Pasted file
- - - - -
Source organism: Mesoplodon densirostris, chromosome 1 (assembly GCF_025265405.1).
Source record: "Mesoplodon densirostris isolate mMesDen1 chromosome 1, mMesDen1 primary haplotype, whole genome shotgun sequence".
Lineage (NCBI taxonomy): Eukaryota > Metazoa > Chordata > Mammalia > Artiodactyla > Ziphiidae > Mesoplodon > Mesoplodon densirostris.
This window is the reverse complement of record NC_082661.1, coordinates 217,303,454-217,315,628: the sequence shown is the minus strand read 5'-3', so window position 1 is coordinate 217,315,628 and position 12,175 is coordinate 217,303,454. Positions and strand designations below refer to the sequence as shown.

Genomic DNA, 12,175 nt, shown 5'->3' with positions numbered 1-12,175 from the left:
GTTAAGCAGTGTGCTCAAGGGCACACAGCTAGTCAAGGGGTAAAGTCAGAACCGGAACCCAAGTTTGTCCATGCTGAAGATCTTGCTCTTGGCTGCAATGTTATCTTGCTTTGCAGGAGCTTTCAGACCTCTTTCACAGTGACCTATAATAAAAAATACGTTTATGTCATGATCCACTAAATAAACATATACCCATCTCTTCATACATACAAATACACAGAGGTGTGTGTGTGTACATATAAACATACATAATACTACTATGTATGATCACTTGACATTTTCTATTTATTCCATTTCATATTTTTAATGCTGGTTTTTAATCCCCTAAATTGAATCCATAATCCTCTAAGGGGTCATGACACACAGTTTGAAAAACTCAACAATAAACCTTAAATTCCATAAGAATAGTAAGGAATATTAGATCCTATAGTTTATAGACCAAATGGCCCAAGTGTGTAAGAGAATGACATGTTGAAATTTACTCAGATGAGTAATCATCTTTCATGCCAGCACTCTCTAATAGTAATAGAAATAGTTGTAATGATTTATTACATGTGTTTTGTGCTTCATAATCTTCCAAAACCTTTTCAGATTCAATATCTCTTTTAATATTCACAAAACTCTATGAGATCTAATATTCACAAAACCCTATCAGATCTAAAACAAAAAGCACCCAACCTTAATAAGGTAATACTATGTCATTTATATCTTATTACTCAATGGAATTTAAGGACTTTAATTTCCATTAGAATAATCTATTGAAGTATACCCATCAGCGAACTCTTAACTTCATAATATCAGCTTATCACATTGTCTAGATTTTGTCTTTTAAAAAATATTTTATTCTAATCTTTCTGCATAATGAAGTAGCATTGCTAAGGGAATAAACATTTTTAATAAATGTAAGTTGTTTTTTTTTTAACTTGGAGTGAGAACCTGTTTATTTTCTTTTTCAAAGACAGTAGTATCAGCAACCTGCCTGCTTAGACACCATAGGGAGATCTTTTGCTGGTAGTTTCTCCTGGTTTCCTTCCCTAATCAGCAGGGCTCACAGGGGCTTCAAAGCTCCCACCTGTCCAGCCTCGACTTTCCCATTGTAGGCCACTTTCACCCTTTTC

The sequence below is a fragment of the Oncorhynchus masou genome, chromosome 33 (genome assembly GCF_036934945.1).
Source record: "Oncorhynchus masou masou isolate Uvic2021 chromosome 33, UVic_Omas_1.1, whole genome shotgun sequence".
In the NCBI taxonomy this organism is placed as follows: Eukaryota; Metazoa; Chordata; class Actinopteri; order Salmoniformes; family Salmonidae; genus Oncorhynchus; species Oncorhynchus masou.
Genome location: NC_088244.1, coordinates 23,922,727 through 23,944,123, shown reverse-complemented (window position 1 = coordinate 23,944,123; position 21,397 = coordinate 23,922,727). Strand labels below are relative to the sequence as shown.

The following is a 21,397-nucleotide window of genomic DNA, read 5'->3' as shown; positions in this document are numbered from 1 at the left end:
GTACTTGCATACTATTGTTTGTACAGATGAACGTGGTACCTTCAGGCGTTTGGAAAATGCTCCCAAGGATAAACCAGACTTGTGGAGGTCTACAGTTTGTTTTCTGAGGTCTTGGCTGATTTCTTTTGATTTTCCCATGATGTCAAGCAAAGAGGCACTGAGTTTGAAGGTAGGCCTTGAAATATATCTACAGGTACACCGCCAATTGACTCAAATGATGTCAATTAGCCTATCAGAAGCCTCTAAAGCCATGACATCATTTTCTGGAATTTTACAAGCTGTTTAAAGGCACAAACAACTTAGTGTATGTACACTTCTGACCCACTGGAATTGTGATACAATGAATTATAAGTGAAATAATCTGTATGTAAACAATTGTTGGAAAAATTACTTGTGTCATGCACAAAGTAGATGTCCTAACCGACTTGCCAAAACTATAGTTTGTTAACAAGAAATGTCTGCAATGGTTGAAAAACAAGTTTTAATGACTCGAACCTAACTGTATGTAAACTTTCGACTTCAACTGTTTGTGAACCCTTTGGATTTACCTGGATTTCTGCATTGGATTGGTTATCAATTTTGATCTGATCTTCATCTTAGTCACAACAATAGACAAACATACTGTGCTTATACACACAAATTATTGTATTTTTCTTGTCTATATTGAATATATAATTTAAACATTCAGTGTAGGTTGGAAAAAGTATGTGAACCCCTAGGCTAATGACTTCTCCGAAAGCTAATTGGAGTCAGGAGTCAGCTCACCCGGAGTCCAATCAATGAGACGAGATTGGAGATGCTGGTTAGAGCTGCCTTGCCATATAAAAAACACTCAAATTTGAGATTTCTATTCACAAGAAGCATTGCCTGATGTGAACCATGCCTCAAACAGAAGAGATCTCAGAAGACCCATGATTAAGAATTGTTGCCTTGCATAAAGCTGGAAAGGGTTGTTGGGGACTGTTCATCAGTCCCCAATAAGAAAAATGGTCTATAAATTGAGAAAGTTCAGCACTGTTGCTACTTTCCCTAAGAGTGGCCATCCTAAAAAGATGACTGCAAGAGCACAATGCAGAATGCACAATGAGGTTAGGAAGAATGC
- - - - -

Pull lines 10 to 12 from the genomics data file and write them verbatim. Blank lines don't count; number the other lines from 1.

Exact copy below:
Genome location: NC_088244.1, coordinates 23,922,727 through 23,944,123, shown reverse-complemented (window position 1 = coordinate 23,944,123; position 21,397 = coordinate 23,922,727). Strand labels below are relative to the sequence as shown.

The following is a 21,397-nucleotide window of genomic DNA, read 5'->3' as shown; positions in this document are numbered from 1 at the left end:
GTACTTGCATACTATTGTTTGTACAGATGAACGTGGTACCTTCAGGCGTTTGGAAAATGCTCCCAAGGATAAACCAGACTTGTGGAGGTCTACAGTTTGTTTTCTGAGGTCTTGGCTGATTTCTTTTGATTTTCCCATGATGTCAAGCAAAGAGGCACTGAGTTTGAAGGTAGGCCTTGAAATATATCTACAGGTACACCGCCAATTGACTCAAATGATGTCAATTAGCCTATCAGAAGCCTCTAAAGCCATGACATCATTTTCTGGAATTTTACAAGCTGTTTAAAGGCACAAACAACTTAGTGTATGTACACTTCTGACCCACTGGAATTGTGATACAATGAATTATAAGTGAAATAATCTGTATGTAAACAATTGTTGGAAAAATTACTTGTGTCATGCACAAAGTAGATGTCCTAACCGACTTGCCAAAACTATAGTTTGTTAACAAGAAATGTCTGCAATGGTTGAAAAACAAGTTTTAATGACTCGAACCTAACTGTATGTAAACTTTCGACTTCAACTGTTTGTGAACCCTTTGGATTTACCTGGATTTCTGCATTGGATTGGTTATCAATTTTGATCTGATCTTCATCTTAGTCACAACAATAGACAAACATACTGTGCTTATACACACAAATTATTGTATTTTTCTTGTCTATATTGAATATATAATTTAAACATTCAGTGTAGGTTGGAAAAAGTATGTGAACCCCTAGGCTAATGACTTCTCCGAAAGCTAATTGGAGTCAGGAGTCAGCTCACCCGGAGTCCAATCAATGAGACGAGATTGGAGATGCTGGTTAGAGCTGCCTTGCCATATAAAAAACACTCAAATTTGAGATTTCTATTCACAAGAAGCATTGCCTGATGTGAACCATGCCTCAAACAGAAGAGATCTCAGAAGACCCATGATTAAGAATTGTTGCCTTGCATAAAGCTGGAAAGGGTTGTTGGGGACTGTTCATCAGTCCCCAATAAGAAAAATGGTCTATAAATTGAGAAAGTTCAGCACTGTTGCTACTTTCCCTAAGAGTGGCCATCCTAAAAAGATGACTGCAAGAGCACAATGCAGAATGCACAATGAGGTTAGGAAGAATGC